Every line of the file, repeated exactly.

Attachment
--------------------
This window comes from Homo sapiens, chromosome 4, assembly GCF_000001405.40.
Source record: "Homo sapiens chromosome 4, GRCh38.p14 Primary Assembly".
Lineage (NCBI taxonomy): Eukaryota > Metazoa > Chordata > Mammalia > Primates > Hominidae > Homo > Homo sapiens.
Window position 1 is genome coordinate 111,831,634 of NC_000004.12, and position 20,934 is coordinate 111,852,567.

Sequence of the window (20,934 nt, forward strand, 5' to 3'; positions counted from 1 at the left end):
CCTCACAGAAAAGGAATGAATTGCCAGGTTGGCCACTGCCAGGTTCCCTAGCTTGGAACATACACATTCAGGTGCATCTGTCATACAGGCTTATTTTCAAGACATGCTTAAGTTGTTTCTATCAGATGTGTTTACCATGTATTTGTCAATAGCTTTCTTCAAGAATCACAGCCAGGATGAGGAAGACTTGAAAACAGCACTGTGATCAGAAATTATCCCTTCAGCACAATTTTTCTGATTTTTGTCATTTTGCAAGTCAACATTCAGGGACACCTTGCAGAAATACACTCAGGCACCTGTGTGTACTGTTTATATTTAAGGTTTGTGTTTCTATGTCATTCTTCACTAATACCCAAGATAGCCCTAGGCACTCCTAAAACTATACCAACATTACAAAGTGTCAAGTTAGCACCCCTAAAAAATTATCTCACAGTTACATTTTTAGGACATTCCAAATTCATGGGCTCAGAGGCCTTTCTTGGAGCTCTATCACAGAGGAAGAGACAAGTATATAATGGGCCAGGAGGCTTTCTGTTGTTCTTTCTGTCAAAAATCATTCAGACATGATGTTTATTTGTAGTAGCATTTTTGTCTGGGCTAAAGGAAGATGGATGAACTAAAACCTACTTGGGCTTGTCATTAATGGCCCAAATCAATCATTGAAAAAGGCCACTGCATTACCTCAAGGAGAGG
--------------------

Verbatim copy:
This window comes from Homo sapiens, chromosome 4, assembly GCF_000001405.40.
Source record: "Homo sapiens chromosome 4, GRCh38.p14 Primary Assembly".
Lineage (NCBI taxonomy): Eukaryota > Metazoa > Chordata > Mammalia > Primates > Hominidae > Homo > Homo sapiens.
Window position 1 is genome coordinate 111,831,634 of NC_000004.12, and position 20,934 is coordinate 111,852,567.

Sequence of the window (20,934 nt, forward strand, 5' to 3'; positions counted from 1 at the left end):
CCTCACAGAAAAGGAATGAATTGCCAGGTTGGCCACTGCCAGGTTCCCTAGCTTGGAACATACACATTCAGGTGCATCTGTCATACAGGCTTATTTTCAAGACATGCTTAAGTTGTTTCTATCAGATGTGTTTACCATGTATTTGTCAATAGCTTTCTTCAAGAATCACAGCCAGGATGAGGAAGACTTGAAAACAGCACTGTGATCAGAAATTATCCCTTCAGCACAATTTTTCTGATTTTTGTCATTTTGCAAGTCAACATTCAGGGACACCTTGCAGAAATACACTCAGGCACCTGTGTGTACTGTTTATATTTAAGGTTTGTGTTTCTATGTCATTCTTCACTAATACCCAAGATAGCCCTAGGCACTCCTAAAACTATACCAACATTACAAAGTGTCAAGTTAGCACCCCTAAAAAATTATCTCACAGTTACATTTTTAGGACATTCCAAATTCATGGGCTCAGAGGCCTTTCTTGGAGCTCTATCACAGAGGAAGAGACAAGTATATAATGGGCCAGGAGGCTTTCTGTTGTTCTTTCTGTCAAAAATCATTCAGACATGATGTTTATTTGTAGTAGCATTTTTGTCTGGGCTAAAGGAAGATGGATGAACTAAAACCTACTTGGGCTTGTCATTAATGGCCCAAATCAATCATTGAAAAAGGCCACTGCATTACCTCAAGGAGAGG